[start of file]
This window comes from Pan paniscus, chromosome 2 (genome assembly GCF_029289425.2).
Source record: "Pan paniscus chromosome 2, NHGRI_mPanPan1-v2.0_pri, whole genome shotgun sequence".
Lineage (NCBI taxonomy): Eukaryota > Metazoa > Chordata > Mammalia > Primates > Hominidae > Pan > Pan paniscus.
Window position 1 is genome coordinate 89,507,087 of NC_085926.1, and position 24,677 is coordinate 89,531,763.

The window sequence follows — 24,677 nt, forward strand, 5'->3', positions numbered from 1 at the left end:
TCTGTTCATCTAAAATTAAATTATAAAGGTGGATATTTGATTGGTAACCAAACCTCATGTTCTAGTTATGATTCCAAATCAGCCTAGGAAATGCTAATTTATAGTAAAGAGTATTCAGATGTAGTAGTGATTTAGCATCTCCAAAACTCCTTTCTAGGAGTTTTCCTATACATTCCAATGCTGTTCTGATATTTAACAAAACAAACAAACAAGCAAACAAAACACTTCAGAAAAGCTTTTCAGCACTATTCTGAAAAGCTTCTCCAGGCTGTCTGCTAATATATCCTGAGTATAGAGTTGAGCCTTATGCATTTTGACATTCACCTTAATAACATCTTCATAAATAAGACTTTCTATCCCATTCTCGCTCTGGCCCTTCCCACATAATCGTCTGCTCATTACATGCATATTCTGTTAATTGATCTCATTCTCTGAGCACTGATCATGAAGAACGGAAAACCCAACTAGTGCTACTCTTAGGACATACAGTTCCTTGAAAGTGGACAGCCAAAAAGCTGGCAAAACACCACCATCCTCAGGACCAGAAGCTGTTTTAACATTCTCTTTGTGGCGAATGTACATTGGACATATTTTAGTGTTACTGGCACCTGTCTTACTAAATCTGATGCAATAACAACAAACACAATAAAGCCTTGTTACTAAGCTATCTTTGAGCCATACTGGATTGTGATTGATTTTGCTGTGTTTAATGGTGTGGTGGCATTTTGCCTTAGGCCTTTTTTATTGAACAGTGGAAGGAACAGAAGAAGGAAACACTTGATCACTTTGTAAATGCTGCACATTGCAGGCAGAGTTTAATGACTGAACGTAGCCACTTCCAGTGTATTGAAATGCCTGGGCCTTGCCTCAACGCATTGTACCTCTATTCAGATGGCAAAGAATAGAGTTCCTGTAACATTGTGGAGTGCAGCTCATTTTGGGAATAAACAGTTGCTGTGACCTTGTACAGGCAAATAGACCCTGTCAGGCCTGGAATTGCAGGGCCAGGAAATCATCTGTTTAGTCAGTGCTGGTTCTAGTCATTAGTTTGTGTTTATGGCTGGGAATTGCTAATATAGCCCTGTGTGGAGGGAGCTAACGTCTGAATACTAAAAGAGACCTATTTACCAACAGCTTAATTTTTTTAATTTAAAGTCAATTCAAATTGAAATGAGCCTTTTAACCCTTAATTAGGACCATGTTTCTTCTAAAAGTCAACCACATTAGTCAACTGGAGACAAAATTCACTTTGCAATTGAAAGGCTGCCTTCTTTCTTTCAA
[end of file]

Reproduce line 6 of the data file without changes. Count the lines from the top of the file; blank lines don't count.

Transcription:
TCTGTTCATCTAAAATTAAATTATAAAGGTGGATATTTGATTGGTAACCAAACCTCATGTTCTAGTTATGATTCCAAATCAGCCTAGGAAATGCTAATTTATAGTAAAGAGTATTCAGATGTAGTAGTGATTTAGCATCTCCAAAACTCCTTTCTAGGAGTTTTCCTATACATTCCAATGCTGTTCTGATATTTAACAAAACAAACAAACAAGCAAACAAAACACTTCAGAAAAGCTTTTCAGCACTATTCTGAAAAGCTTCTCCAGGCTGTCTGCTAATATATCCTGAGTATAGAGTTGAGCCTTATGCATTTTGACATTCACCTTAATAACATCTTCATAAATAAGACTTTCTATCCCATTCTCGCTCTGGCCCTTCCCACATAATCGTCTGCTCATTACATGCATATTCTGTTAATTGATCTCATTCTCTGAGCACTGATCATGAAGAACGGAAAACCCAACTAGTGCTACTCTTAGGACATACAGTTCCTTGAAAGTGGACAGCCAAAAAGCTGGCAAAACACCACCATCCTCAGGACCAGAAGCTGTTTTAACATTCTCTTTGTGGCGAATGTACATTGGACATATTTTAGTGTTACTGGCACCTGTCTTACTAAATCTGATGCAATAACAACAAACACAATAAAGCCTTGTTACTAAGCTATCTTTGAGCCATACTGGATTGTGATTGATTTTGCTGTGTTTAATGGTGTGGTGGCATTTTGCCTTAGGCCTTTTTTATTGAACAGTGGAAGGAACAGAAGAAGGAAACACTTGATCACTTTGTAAATGCTGCACATTGCAGGCAGAGTTTAATGACTGAACGTAGCCACTTCCAGTGTATTGAAATGCCTGGGCCTTGCCTCAACGCATTGTACCTCTATTCAGATGGCAAAGAATAGAGTTCCTGTAACATTGTGGAGTGCAGCTCATTTTGGGAATAAACAGTTGCTGTGACCTTGTACAGGCAAATAGACCCTGTCAGGCCTGGAATTGCAGGGCCAGGAAATCATCTGTTTAGTCAGTGCTGGTTCTAGTCATTAGTTTGTGTTTATGGCTGGGAATTGCTAATATAGCCCTGTGTGGAGGGAGCTAACGTCTGAATACTAAAAGAGACCTATTTACCAACAGCTTAATTTTTTTAATTTAAAGTCAATTCAAATTGAAATGAGCCTTTTAACCCTTAATTAGGACCATGTTTCTTCTAAAAGTCAACCACATTAGTCAACTGGAGACAAAATTCACTTTGCAATTGAAAGGCTGCCTTCTTTCTTTCAA